“In some cases, it’s meant manufacturers are building vehicles without the chips, storing them on site until they are able to resolve that issue. Some manufacturers are postponing the introduction of models,” said Blair Qualey, president of the New Car Dealers Association of BC.

“Used cars are like real estate right now. There are cars that are selling for grossly higher amounts – 25, 30 per cent, 40 per cent more than they would have sold at the same time a year and a half ago.”

Biden Fact Sheet

On June 8, a White House Fact Sheet announced a Supply Chain Disruptions Task Force to address short-term supply chain discontinuities.

Today, the Biden-Harris Administration is announcing key findings from the reviews directed under Executive Order (E.O.) 14017 “America’s Supply Chains,” as well as immediate actions the Administration will take to strengthen American supply chains to promote economic security, national security, and good-paying, union jobs here at home.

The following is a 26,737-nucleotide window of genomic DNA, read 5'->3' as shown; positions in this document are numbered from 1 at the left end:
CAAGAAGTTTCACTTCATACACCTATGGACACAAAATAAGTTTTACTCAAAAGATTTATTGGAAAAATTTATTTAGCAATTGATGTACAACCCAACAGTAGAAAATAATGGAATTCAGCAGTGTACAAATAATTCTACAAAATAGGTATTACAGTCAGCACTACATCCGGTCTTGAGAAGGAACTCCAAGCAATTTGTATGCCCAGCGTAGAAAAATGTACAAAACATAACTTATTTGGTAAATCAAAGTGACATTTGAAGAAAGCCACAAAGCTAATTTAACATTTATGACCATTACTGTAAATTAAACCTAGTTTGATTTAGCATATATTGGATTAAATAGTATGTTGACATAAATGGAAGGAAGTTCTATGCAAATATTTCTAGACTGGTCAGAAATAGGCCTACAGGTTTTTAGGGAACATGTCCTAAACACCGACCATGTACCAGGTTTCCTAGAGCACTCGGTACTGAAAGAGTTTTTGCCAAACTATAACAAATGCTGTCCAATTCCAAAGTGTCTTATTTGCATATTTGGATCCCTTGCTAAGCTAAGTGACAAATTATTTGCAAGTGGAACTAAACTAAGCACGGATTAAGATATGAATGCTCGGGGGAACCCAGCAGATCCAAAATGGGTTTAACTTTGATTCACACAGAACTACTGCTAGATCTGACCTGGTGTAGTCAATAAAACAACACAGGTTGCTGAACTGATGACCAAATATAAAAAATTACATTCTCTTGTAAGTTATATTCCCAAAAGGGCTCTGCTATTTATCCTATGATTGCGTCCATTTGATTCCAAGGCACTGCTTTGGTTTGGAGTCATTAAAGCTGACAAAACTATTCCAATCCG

Today, building on these efforts, the Administration released findings from the comprehensive 100-day supply chain assessments for four critical products: semiconductor manufacturing and advanced packaging; large capacity batteries, like those for electric vehicles; critical minerals and materials; and pharmaceuticals and active pharmaceutical ingredients (APIs).

After all is said and done it appears that in 2024 the world's supply of industry leading chips will still be made in Taiwan.

Mish